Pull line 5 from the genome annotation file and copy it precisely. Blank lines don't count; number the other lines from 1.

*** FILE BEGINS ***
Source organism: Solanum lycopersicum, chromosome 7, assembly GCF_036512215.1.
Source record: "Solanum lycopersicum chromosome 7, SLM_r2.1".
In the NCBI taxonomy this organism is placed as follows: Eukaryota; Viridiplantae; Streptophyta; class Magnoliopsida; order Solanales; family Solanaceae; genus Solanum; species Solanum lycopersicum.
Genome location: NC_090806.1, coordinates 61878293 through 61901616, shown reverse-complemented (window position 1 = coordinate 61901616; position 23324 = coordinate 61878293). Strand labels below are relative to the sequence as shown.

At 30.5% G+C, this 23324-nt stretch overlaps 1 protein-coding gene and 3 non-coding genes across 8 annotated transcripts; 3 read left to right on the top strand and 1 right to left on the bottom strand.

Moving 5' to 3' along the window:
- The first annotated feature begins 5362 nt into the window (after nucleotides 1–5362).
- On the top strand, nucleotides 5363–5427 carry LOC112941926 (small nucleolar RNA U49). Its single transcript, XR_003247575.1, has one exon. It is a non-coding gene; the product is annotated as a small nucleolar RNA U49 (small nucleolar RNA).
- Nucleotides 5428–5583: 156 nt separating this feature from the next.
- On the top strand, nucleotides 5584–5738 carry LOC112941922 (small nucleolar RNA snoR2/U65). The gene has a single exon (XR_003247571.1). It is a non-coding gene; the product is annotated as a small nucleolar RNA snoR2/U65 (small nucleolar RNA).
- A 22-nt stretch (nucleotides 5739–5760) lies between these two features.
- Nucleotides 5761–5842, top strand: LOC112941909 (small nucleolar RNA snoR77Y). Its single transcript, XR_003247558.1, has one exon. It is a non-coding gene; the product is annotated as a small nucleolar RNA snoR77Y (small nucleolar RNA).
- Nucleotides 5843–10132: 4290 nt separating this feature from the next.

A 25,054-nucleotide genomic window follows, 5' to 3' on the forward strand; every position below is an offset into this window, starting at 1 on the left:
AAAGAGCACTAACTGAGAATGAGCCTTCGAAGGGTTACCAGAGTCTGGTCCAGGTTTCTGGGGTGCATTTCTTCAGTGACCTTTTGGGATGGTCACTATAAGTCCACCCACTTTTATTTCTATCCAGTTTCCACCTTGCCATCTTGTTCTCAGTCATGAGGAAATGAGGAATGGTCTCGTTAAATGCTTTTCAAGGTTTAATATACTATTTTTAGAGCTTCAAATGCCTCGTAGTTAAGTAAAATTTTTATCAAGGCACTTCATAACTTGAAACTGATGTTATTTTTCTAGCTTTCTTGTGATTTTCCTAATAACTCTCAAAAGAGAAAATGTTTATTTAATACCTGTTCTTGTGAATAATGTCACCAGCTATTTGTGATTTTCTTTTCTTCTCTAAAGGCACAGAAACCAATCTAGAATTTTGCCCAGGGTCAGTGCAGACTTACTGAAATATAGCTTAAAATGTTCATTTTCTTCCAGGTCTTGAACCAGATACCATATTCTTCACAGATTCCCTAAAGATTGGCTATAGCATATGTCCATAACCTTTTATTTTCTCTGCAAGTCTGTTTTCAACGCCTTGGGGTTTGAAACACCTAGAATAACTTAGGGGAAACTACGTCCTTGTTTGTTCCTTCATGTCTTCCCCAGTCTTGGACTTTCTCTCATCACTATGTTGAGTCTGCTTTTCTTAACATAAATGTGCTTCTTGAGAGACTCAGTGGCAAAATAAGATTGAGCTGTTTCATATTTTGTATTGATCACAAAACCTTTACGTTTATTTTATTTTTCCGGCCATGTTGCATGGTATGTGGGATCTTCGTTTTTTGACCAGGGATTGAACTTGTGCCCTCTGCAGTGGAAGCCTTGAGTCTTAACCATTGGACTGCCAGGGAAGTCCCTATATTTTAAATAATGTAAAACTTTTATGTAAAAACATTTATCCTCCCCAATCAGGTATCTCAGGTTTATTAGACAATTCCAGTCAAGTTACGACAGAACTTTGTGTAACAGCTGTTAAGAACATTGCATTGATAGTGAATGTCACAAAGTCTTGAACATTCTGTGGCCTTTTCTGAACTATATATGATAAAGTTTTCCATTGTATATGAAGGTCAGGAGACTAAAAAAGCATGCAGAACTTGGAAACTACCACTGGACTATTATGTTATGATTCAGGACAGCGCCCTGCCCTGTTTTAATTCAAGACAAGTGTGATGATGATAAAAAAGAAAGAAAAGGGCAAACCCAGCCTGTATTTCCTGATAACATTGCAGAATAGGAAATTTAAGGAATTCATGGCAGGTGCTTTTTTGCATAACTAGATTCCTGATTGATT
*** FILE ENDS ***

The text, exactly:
At 30.5% G+C, this 23324-nt stretch overlaps 1 protein-coding gene and 3 non-coding genes across 8 annotated transcripts; 3 read left to right on the top strand and 1 right to left on the bottom strand.